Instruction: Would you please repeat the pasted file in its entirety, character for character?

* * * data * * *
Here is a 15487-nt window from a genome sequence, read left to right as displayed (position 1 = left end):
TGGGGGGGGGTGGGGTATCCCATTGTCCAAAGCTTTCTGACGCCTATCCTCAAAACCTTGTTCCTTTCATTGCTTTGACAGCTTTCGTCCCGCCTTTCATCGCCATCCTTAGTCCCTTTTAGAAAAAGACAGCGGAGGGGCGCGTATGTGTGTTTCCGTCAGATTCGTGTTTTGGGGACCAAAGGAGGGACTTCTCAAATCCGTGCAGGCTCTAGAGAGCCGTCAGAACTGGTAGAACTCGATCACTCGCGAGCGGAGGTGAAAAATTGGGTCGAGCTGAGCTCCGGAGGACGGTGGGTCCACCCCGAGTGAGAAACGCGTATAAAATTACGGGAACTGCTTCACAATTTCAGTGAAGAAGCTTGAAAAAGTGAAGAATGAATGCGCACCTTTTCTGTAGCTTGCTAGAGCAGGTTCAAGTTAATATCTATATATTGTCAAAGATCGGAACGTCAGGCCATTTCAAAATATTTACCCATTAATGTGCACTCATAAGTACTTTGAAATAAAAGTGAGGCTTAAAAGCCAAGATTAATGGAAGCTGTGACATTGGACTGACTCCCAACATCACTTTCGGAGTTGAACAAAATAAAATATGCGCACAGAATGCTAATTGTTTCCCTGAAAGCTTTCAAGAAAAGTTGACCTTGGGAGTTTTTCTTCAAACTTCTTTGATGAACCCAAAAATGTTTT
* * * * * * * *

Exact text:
Here is a 15487-nt window from a genome sequence, read left to right as displayed (position 1 = left end):
TGGGGGGGGGTGGGGTATCCCATTGTCCAAAGCTTTCTGACGCCTATCCTCAAAACCTTGTTCCTTTCATTGCTTTGACAGCTTTCGTCCCGCCTTTCATCGCCATCCTTAGTCCCTTTTAGAAAAAGACAGCGGAGGGGCGCGTATGTGTGTTTCCGTCAGATTCGTGTTTTGGGGACCAAAGGAGGGACTTCTCAAATCCGTGCAGGCTCTAGAGAGCCGTCAGAACTGGTAGAACTCGATCACTCGCGAGCGGAGGTGAAAAATTGGGTCGAGCTGAGCTCCGGAGGACGGTGGGTCCACCCCGAGTGAGAAACGCGTATAAAATTACGGGAACTGCTTCACAATTTCAGTGAAGAAGCTTGAAAAAGTGAAGAATGAATGCGCACCTTTTCTGTAGCTTGCTAGAGCAGGTTCAAGTTAATATCTATATATTGTCAAAGATCGGAACGTCAGGCCATTTCAAAATATTTACCCATTAATGTGCACTCATAAGTACTTTGAAATAAAAGTGAGGCTTAAAAGCCAAGATTAATGGAAGCTGTGACATTGGACTGACTCCCAACATCACTTTCGGAGTTGAACAAAATAAAATATGCGCACAGAATGCTAATTGTTTCCCTGAAAGCTTTCAAGAAAAGTTGACCTTGGGAGTTTTTCTTCAAACTTCTTTGATGAACCCAAAAATGTTTT